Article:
Voices of Freedom

I'll be honest, I thought my visit to a photo exhibition on Friday would be more than a tad depressing. An exhibition of photos taken by formerly trafficked women - I desperately wanted to support it but I wasn't looking forward to it.
How wrong I was! The exhibition (of photos by three Ethiopian women - entitled Voice of Freedom, a project of the charity PhotoVoice) did explore painful and unbelievable events; the simple fact that people saw fit to treat these people as commodities - stuff to be traded and made a profit from, raped and abused; the people on the journey with them who had not made it; their continued fear. Yet it also showed the incredible human spirit they displayed in continuing, and the way their lives had been turned around. My grandmother, who survived the Nazi occupation of Lodz and then escaped into Russian occupied Poland only to be deported to the Gulag once spoke of how the human spirit to survive can overcome the most unbelievable horrors. Her voice rang out to me again and again as I was allowed glimpses into these women's lives.
Also poignantly, especially when we hear so much about racial tensions in Israel, these women have been rescued, protected, housed, and rehabilitated, by the Israeli government. And this care and investment is there for all to appreciate in the London offices of Amnesty International. Two of the photographers will soon be returning to Ethiopia, and have spoken to the organisers of Voice of Freedom about their desire to become activists on their return, making a difference to others just as they have been helped and supported.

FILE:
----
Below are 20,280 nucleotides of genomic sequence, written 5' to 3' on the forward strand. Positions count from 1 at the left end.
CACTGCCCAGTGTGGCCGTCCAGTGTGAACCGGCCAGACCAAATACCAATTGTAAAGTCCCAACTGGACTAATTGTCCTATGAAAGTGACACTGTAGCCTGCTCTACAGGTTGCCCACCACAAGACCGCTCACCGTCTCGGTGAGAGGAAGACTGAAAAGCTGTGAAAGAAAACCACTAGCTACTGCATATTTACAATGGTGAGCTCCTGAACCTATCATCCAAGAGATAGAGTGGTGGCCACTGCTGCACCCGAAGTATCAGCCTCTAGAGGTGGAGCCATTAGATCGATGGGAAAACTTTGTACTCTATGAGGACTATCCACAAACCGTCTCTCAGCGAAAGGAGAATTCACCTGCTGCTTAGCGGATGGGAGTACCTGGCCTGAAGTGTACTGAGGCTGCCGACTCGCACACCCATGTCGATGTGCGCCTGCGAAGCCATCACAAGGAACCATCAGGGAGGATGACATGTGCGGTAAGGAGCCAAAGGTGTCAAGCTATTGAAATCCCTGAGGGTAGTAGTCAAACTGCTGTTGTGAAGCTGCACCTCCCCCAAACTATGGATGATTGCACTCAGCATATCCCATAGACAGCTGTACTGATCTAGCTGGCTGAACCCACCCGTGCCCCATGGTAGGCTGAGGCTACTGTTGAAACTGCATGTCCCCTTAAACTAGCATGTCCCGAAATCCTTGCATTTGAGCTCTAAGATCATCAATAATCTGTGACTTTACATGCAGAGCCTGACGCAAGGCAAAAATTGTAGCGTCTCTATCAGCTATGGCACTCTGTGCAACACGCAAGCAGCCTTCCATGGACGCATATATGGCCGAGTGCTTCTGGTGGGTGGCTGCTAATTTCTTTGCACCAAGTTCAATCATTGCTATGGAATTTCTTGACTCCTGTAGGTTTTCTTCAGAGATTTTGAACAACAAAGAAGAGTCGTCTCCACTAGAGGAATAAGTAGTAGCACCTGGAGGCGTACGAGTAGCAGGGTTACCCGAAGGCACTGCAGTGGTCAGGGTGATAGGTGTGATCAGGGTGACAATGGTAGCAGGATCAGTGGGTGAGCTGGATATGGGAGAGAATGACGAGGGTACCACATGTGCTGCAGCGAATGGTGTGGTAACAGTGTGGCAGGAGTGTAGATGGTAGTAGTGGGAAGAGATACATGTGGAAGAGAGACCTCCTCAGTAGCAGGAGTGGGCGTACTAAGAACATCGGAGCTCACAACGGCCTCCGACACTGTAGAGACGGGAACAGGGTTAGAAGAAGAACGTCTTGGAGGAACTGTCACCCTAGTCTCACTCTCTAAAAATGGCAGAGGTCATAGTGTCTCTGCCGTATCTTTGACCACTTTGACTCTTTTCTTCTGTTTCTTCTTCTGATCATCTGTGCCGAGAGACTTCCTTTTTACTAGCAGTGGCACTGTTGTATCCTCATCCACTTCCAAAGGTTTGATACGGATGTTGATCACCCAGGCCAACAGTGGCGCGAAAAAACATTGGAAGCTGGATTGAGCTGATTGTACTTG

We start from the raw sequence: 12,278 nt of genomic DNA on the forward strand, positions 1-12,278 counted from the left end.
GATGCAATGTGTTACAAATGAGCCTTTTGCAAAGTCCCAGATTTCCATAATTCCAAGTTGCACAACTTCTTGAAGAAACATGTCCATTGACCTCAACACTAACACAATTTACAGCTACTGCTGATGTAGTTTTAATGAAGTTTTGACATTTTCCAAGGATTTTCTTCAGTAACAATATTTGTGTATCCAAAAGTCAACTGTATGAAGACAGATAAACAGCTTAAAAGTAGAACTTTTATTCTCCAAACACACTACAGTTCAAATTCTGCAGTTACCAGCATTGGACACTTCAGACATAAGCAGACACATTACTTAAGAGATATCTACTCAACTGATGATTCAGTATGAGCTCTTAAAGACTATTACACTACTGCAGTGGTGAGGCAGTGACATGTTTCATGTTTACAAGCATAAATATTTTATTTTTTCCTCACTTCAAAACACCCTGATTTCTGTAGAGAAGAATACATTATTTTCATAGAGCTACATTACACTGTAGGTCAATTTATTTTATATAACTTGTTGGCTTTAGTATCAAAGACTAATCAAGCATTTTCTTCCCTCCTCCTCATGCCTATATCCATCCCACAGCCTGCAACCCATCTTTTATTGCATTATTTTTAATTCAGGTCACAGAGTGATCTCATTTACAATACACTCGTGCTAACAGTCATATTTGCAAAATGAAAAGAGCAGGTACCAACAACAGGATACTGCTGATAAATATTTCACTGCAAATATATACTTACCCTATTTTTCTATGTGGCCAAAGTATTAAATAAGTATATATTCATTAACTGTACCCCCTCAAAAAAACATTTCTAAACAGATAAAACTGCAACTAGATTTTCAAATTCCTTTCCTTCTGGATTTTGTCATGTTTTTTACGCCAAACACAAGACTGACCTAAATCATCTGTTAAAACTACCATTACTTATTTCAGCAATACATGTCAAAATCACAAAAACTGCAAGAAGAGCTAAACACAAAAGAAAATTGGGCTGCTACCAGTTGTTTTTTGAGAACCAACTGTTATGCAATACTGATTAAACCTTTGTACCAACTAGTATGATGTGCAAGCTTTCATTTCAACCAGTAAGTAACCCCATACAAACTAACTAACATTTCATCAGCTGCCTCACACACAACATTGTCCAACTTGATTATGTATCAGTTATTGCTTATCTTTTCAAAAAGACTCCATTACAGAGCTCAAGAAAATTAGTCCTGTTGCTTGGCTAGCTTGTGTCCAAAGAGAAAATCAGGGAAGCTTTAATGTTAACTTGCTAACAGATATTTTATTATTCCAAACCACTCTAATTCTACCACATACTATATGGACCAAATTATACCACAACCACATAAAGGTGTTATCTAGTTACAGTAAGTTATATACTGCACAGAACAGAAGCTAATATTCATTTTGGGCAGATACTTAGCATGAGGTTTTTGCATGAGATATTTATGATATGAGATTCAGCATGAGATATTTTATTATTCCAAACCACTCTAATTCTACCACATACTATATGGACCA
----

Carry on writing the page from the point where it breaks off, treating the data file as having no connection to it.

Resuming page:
The three women make their voices heard in the photos, but they sing out from the text next to the photos in ways that were utterly surprising. Like this one, taken in a Church in Nazareth by Zenebech Zeleke:
Photo credit: Zenebech Zeleke / Voice of Freedom / PhotoVoice 
"There is a story that you tell, and a story that you don’t want to tell – but there are some stories that I want a lot of people to see, very clearly, from my own experience.
There are things that you go through and want to tell other people, and it makes you feel better. Some of the things that could be told are: they used to force us into taking drugs, and used to bury people alive, and we have seen them beheading people.
The light gets in – you can let it in and it’s positive. But the darkness it doesn’t let you in – it just swamps you, and that’s what it does."

These women, who have found their freedom, are now taking on the responsibility that freedom affords them, just as we move from freedom at Pesach, to responsibility at Shavuot. There were so many Jewish (as well as human) resonances in this exhibition, I frequently found myself welling up, and I hope the Jewish community, as well as many many others, engage with the women's voices and what they are trying to tell us. If you can see it, you should (and if you are outside London I can put you in touch with the organiser to see what it would take to make it happen elsewhere!):
Voice of Freedom: photography by formerly enslaved women
Amnesty International UK, New Inn Yard. April 16 until May 13th 
Project website: http://ourvoiceoffreedom.wordpress.com/  


  1. Thank you for such a lovely post Debbie about the women's photography. It is very beautiful to see how you have woven the themes of Pesach and Shavuot into your response to this work - the relationship between freedom and responsibility. It's inspiring to me as a Jewish activist to take from my own tradition. Thank you again for your heartfelt response and support. Leila.


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